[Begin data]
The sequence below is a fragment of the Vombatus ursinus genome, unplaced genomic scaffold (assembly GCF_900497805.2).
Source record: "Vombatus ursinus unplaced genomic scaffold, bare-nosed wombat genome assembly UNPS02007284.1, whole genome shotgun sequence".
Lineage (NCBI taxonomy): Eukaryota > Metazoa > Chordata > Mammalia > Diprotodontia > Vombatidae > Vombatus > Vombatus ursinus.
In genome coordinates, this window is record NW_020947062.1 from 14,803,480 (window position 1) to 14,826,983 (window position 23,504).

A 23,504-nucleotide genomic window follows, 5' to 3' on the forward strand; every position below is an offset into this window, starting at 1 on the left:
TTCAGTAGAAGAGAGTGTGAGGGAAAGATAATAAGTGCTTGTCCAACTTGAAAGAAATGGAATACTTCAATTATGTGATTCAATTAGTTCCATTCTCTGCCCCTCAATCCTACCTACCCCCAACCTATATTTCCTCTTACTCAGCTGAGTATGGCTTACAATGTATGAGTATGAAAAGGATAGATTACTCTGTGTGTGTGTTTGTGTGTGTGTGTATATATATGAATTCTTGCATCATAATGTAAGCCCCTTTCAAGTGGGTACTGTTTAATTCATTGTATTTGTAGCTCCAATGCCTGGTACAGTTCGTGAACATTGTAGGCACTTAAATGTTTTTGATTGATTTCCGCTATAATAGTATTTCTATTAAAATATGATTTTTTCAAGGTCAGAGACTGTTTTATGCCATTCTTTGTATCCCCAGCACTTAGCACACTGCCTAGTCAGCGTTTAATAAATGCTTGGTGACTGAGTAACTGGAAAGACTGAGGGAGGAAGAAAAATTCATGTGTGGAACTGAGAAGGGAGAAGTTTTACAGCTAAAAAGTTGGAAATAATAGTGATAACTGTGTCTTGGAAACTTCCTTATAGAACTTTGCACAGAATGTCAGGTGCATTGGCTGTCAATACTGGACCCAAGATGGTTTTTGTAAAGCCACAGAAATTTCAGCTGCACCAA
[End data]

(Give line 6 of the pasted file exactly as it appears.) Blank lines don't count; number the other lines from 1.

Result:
TTCAGTAGAAGAGAGTGTGAGGGAAAGATAATAAGTGCTTGTCCAACTTGAAAGAAATGGAATACTTCAATTATGTGATTCAATTAGTTCCATTCTCTGCCCCTCAATCCTACCTACCCCCAACCTATATTTCCTCTTACTCAGCTGAGTATGGCTTACAATGTATGAGTATGAAAAGGATAGATTACTCTGTGTGTGTGTTTGTGTGTGTGTGTATATATATGAATTCTTGCATCATAATGTAAGCCCCTTTCAAGTGGGTACTGTTTAATTCATTGTATTTGTAGCTCCAATGCCTGGTACAGTTCGTGAACATTGTAGGCACTTAAATGTTTTTGATTGATTTCCGCTATAATAGTATTTCTATTAAAATATGATTTTTTCAAGGTCAGAGACTGTTTTATGCCATTCTTTGTATCCCCAGCACTTAGCACACTGCCTAGTCAGCGTTTAATAAATGCTTGGTGACTGAGTAACTGGAAAGACTGAGGGAGGAAGAAAAATTCATGTGTGGAACTGAGAAGGGAGAAGTTTTACAGCTAAAAAGTTGGAAATAATAGTGATAACTGTGTCTTGGAAACTTCCTTATAGAACTTTGCACAGAATGTCAGGTGCATTGGCTGTCAATACTGGACCCAAGATGGTTTTTGTAAAGCCACAGAAATTTCAGCTGCACCAA